The Torah portion Emor begins with the precept that a Kohen , a priest, may not ritually defile himself by coming into contact with a dead body, except in the case of a close relative, such as a son, daughter, etc.1

The Midrash states2 that G‑d Himself performs all the mitzvos that He commanded the Jewish people to perform. Understandably, this also applies to guarding against ritual defilement: Since “G‑d is a Kohen ,”3 He guards against “defilement” as well.

Thus Tosefos4 explains that G‑d was “permitted” to “defile” Himself when He personally buried Moshe Rabbeinu , inasmuch as Jews are G‑d’s children, as it were, and a father who is a Kohen may defile himself while burying his child.

G‑d, however, is not merely a Kohen, but a Kohen Gadol , a High Priest.5 As such, He may not defile himself by coming into contact even with the body of a deceased child.6 How, then, was G‑d able to “defile” Himself by burying Moshe Rabbeinu ?

Each and every detail of creation has its spiritual counterpart. Thus, the differences within created beings derives from differences in their sources Above.

This is why created beings can serve as a guide to their spiritual source; a thorough understanding of a particular being gives us some understanding of its spiritual counterpart Above.

Nevertheless, the inherent limitations of all created beings do not apply to their source and root Above. Thus, while created beings may serve as an analogy to the realm of the spiritual, they can do so to only a limited extent. Thus we say that just as the sun’s rays do not effect any change in the sun itself, so too, creation does not effect any change the Creator.7 Understandably, this analogy does not apply in its entirety, for the sun — itself a created being — has inherent limitations, while G‑d is not bound in any way.8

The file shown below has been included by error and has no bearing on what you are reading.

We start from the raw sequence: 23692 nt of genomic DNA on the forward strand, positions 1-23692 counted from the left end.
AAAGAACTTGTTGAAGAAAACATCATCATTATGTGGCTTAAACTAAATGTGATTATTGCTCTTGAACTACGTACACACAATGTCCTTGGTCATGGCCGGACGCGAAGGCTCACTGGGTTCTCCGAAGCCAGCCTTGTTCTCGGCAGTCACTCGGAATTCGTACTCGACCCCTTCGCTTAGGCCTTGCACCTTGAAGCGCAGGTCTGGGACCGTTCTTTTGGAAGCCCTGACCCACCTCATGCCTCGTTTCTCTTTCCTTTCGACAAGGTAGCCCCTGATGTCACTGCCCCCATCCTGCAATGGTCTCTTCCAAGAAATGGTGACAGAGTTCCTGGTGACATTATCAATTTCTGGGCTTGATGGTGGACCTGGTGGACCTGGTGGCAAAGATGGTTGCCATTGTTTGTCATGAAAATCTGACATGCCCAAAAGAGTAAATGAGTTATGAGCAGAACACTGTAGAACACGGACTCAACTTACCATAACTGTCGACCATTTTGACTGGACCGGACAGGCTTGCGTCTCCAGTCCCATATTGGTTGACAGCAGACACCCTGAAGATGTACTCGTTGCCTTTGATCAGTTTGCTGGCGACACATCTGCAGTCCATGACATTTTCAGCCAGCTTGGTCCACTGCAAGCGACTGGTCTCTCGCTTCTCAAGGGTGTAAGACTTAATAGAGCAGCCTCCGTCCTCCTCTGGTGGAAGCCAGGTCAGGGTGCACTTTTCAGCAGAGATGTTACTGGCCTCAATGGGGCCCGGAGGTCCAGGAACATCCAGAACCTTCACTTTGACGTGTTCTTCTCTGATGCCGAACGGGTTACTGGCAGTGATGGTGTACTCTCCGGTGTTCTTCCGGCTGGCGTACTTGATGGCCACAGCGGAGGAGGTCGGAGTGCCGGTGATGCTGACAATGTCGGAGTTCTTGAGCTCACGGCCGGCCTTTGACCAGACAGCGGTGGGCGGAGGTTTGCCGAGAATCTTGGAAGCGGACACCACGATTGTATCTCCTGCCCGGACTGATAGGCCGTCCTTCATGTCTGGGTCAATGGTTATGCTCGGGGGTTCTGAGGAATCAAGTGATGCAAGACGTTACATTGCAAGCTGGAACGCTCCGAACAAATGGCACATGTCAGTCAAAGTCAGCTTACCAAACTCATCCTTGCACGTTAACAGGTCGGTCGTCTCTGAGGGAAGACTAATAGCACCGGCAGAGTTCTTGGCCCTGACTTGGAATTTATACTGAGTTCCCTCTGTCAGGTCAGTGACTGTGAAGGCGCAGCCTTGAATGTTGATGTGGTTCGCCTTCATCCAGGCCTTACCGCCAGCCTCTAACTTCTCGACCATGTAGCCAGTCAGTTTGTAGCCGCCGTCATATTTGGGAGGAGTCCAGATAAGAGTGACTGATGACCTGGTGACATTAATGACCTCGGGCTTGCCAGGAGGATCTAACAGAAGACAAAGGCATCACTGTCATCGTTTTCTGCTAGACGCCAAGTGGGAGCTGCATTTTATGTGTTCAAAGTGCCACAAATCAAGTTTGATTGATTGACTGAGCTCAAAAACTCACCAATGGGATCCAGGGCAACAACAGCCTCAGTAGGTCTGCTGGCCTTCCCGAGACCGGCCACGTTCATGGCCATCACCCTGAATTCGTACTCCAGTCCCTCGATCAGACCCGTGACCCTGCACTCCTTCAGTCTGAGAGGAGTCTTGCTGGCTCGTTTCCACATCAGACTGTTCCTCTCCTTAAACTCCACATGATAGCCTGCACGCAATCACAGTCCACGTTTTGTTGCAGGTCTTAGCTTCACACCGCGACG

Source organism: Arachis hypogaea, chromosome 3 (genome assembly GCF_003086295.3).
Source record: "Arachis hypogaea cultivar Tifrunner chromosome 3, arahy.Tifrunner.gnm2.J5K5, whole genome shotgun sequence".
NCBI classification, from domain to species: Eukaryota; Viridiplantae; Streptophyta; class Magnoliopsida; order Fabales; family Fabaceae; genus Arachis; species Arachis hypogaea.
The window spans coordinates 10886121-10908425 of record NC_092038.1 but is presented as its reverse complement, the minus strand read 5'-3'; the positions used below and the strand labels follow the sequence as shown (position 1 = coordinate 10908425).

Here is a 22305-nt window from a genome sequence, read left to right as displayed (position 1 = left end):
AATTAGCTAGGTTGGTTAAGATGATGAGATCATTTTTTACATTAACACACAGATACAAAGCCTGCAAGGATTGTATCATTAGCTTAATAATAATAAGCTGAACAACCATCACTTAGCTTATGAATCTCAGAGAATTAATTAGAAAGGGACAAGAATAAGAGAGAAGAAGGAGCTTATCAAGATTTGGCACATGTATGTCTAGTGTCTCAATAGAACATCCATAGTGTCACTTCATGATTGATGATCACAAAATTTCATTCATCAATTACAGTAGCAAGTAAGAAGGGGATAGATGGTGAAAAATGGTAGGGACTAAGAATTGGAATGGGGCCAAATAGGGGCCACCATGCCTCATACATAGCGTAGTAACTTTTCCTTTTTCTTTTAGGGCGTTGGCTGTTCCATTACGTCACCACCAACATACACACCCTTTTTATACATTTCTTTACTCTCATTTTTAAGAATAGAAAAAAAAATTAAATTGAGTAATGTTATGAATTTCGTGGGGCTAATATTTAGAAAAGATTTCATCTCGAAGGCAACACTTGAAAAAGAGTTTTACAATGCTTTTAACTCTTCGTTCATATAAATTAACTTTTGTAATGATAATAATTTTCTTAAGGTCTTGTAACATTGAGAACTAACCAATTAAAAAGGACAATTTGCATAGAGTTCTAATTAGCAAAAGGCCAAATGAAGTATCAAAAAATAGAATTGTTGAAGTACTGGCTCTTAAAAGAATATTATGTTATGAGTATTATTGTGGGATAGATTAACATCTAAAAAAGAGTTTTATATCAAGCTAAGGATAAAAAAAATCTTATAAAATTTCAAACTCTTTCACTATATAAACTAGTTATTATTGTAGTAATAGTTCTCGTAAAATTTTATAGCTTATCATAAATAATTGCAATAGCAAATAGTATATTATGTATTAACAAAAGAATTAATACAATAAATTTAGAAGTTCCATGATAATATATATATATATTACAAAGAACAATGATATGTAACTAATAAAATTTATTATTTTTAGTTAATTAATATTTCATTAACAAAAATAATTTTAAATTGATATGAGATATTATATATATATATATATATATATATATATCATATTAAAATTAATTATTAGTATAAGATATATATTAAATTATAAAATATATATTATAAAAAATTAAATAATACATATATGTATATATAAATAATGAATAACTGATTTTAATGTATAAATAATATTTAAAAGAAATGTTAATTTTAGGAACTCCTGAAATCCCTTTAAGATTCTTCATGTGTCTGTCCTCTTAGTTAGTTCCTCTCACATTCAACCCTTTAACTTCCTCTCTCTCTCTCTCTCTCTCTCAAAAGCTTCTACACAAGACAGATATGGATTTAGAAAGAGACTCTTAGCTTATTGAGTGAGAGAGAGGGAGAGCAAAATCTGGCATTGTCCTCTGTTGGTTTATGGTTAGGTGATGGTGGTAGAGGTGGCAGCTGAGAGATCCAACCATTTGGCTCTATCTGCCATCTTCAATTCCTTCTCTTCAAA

The same is true with regard to the appellations Kohen and Kohen Gadol as applied to their counterparts Above: While a Kohen Gadol of flesh and blood is analogous to the Kohen Gadol Above, this is so strictly with regard to the additional measure of priesthood and sanctity that is to be found within a Kohen Gadol compared to a regular Kohen.

Those attributes of a physical Kohen Gadol that are found within him purely because he is encumbered by a physical body do not, of course, apply to the Kohen Gadol Above.

The inherent sanctity of a Kohen Gadol is such that he is separated and removed from any and all impurity.

The fact that he is subject to ritual defilement and impurity — thus the prohibition against defiling himself even for “his father and mother”9 — stems not from his being a High Priest, but from the fact that he is limited by his physicality. Thus, with regard to the level of Kohen Gadol as it exists Above, the whole concept of defilement simply does not exist.

This, however, is not so with regard to the spiritual counterpart of a regular Kohen , for the fact that a regular Kohen can defile himself for a close relative is part and parcel of his priesthood; he is permitted (and required)10 to defile himself for a close relative.

Thus, there is no problem with G‑d as High Priest defiling Himself for Moshe Rabbeinu , for on His level there simply is no impurity. The only question is, how G‑d as spiritual counterpart of the simple Kohen could do so. Here the answer is that Jews are His children, and a Kohen may defile himself in interring his child.

Based on Likkutei Sichos Vol. VII, pp. 153-156.